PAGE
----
This week, Facebook released a new app that may or may not change the face of communications (no pun intended): it enables you to make voice calls from your desktop or smartphone.
No, it’s not a video call. It’s a “free” voice call.
Which means, really, that Facebook can now be “Voicebook.”
Just like a telephone.
I recognize that there is some merit in being able to glide somewhat seamlessly between a Facebook chat or poke and a voice call, and I recognize, as well, that universe of apps includes galaxies of really useful ones (I have one that measures the pitch of whatever you set the tablet on) and not-so-useful ones (but who am I to criticize; someone, somewhere, needs an app for that). And, this article from the New York Times notes the target market of teens who might find this more convenient (lazy?) than actually dialing numbers (even speed dialing) to speak with their friends. Read more
Broadcasting and Cable and TR Daily each published articles on June 18 highlighting efforts by Consumers Union, the Center for Digital Democracy and other consumer and children’s health advocacy organizations urging Mark Zuckerberg, CEO of Facebook to adopt strong privacy and child safety/parental control safeguard settings into Facebook. Read more
Sometime last year, probably in Wisconsin Rapids, I locked myself out of Facebook. My best reconstructive guess is that the hotel’s unfamiliar IP address prompted a series of security questions, which I failed, and which ultimately locked my account. Yesterday, however (and on a lark), I recalled some of the obscure answers. I checked in, explained my absence, posted five pictures and left.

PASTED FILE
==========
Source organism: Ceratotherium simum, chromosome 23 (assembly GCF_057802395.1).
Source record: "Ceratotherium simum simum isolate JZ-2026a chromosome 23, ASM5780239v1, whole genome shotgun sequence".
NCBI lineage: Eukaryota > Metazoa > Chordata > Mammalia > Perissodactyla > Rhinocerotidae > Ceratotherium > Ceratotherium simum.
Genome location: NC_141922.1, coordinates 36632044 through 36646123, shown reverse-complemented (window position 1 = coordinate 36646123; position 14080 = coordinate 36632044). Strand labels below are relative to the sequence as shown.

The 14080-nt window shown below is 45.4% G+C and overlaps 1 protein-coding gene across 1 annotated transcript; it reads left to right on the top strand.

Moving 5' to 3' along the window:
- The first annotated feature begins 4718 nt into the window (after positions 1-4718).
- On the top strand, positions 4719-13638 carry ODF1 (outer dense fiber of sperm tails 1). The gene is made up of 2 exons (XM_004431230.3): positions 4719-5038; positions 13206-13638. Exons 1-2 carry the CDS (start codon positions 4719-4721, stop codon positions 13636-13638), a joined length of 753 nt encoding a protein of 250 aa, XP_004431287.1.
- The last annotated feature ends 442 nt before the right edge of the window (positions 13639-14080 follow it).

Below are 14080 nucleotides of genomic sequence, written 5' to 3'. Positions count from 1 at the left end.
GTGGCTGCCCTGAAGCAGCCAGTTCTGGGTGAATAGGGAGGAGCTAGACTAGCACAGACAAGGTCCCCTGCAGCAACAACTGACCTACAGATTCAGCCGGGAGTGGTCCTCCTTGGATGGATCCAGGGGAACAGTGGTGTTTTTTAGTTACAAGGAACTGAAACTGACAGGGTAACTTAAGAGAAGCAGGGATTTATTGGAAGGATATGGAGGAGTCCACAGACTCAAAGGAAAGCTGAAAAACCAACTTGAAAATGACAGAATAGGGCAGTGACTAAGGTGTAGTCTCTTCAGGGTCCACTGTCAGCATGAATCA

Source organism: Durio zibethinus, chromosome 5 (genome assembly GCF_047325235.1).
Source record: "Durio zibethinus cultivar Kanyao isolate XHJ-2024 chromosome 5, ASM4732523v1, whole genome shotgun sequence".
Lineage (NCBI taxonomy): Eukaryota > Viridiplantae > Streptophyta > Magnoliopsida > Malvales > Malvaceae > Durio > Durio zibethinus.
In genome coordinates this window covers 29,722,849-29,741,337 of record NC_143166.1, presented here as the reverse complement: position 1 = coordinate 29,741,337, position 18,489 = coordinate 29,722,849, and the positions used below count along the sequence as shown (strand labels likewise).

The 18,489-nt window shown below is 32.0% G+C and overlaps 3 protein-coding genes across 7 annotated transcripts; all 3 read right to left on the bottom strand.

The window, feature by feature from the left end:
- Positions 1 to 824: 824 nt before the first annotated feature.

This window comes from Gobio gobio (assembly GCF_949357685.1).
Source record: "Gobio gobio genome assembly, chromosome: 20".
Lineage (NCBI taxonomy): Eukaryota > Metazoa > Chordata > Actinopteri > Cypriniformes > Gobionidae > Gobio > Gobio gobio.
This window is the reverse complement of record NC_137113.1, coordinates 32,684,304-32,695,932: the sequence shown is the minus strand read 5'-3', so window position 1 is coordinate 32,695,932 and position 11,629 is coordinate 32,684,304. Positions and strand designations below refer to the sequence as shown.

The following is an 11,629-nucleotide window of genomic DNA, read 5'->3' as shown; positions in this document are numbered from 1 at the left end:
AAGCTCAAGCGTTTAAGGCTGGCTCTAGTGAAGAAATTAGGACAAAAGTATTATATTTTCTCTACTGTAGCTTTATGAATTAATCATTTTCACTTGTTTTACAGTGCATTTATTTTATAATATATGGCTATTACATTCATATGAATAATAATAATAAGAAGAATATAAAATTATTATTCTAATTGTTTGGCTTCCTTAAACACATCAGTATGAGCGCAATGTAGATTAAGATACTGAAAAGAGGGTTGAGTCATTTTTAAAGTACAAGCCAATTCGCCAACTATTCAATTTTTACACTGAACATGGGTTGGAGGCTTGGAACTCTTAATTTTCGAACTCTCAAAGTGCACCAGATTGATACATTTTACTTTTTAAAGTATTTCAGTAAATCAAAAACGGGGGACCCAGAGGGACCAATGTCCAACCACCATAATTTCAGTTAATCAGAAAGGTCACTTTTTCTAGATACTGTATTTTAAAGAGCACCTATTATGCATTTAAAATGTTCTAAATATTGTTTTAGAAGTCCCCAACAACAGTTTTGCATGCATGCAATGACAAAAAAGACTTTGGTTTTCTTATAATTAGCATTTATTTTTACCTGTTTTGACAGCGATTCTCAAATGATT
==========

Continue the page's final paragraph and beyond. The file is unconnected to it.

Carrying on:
About a year ago, someone proposed that rural telecom advocacy could be advanced by admonishing policy-makers to imagine what it would be like to live without Facebook for 24 hours. Or, more specifically, what it would be like to live with teenagers who did not have access to Facebook for 24 hours. Well, I managed it for 14 months, and since I didn’t end up living in a cave without a haircut, my hunch is that there are more compelling and sophisticated reasons to affirm the commitment to nationwide broadband deployment. Read more
Last week, VoIP provider JaJah released the first mobile calling service for Facebook. JaJah is not only first out-of-the-gate with a solution, but its boasting that calls can be placed for free.
Here’s how it works. The initiating caller downloads the JaJah Facebook application. The user launches Facebook on their smartphone and selects any contact currently listed as “active” in their online friends list. The contact then receives a call notification through a Facebook chat instant message, which also includes a link. To accept the call request, the receiving party clicks on the link and a browser opens to initiate the call.
JaJah says that the only cost for users relates to operators potentially charging for a local call; however, in most cases, this is typically deducted in terms of minutes from overall monthly wireless service plans.
So far the application is only available for Android smartphone users, although an iPhone version is in the works as well, with no firm release date in sight.
Facebook is the most widely accepted social networking platform in use today with more than 500 million active users. For many people, Facebook is their preferred address book and increasingly their entertainment destination.
For more, see this release.
Warner Brothers announced last week that it is testing a new program that will offer select movies for sale or rental through its public Facebook pages.
Warner Brothers rolled out the new service last week with the launch of a popular title. Currently, Facebook users who visit the official page of “Batman: The Dark Knight” can pay 30 Facebook credits (worth $3) to stream the movie. Facebook Credits is an alternative payment option supported by more than 150 games and applications on the social network.
Renters have access to the movie for 48 hours and can replay it as many times as they like. Warner Brothers said it will add other movies in coming months but did not release any additional titles, or how much it will cost to buy movies.